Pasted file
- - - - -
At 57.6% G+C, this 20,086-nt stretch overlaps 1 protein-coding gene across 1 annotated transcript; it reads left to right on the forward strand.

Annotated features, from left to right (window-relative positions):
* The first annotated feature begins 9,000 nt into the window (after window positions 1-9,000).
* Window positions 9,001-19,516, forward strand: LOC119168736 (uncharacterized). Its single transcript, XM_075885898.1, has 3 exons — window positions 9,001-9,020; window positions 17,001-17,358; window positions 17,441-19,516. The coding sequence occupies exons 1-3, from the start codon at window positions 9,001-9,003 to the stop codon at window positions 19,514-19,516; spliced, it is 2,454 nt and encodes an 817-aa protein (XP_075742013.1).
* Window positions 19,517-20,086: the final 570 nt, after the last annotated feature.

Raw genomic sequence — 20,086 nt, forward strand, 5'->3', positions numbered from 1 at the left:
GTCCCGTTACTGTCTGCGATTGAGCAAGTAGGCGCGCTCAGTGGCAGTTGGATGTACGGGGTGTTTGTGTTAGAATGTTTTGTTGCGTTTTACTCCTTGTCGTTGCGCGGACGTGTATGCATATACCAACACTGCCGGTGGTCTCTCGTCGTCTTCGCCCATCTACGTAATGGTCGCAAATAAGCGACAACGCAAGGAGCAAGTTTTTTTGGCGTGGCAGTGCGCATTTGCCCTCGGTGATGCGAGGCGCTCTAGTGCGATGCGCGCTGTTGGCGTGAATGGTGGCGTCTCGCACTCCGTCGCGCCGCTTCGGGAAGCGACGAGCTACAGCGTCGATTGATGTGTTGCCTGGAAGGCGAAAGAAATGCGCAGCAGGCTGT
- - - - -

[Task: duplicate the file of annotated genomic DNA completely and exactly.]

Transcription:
At 57.6% G+C, this 20,086-nt stretch overlaps 1 protein-coding gene across 1 annotated transcript; it reads left to right on the forward strand.

Annotated features, from left to right (window-relative positions):
* The first annotated feature begins 9,000 nt into the window (after window positions 1-9,000).
* Window positions 9,001-19,516, forward strand: LOC119168736 (uncharacterized). Its single transcript, XM_075885898.1, has 3 exons — window positions 9,001-9,020; window positions 17,001-17,358; window positions 17,441-19,516. The coding sequence occupies exons 1-3, from the start codon at window positions 9,001-9,003 to the stop codon at window positions 19,514-19,516; spliced, it is 2,454 nt and encodes an 817-aa protein (XP_075742013.1).
* Window positions 19,517-20,086: the final 570 nt, after the last annotated feature.

Raw genomic sequence — 20,086 nt, forward strand, 5'->3', positions numbered from 1 at the left:
GTCCCGTTACTGTCTGCGATTGAGCAAGTAGGCGCGCTCAGTGGCAGTTGGATGTACGGGGTGTTTGTGTTAGAATGTTTTGTTGCGTTTTACTCCTTGTCGTTGCGCGGACGTGTATGCATATACCAACACTGCCGGTGGTCTCTCGTCGTCTTCGCCCATCTACGTAATGGTCGCAAATAAGCGACAACGCAAGGAGCAAGTTTTTTTGGCGTGGCAGTGCGCATTTGCCCTCGGTGATGCGAGGCGCTCTAGTGCGATGCGCGCTGTTGGCGTGAATGGTGGCGTCTCGCACTCCGTCGCGCCGCTTCGGGAAGCGACGAGCTACAGCGTCGATTGATGTGTTGCCTGGAAGGCGAAAGAAATGCGCAGCAGGCTGT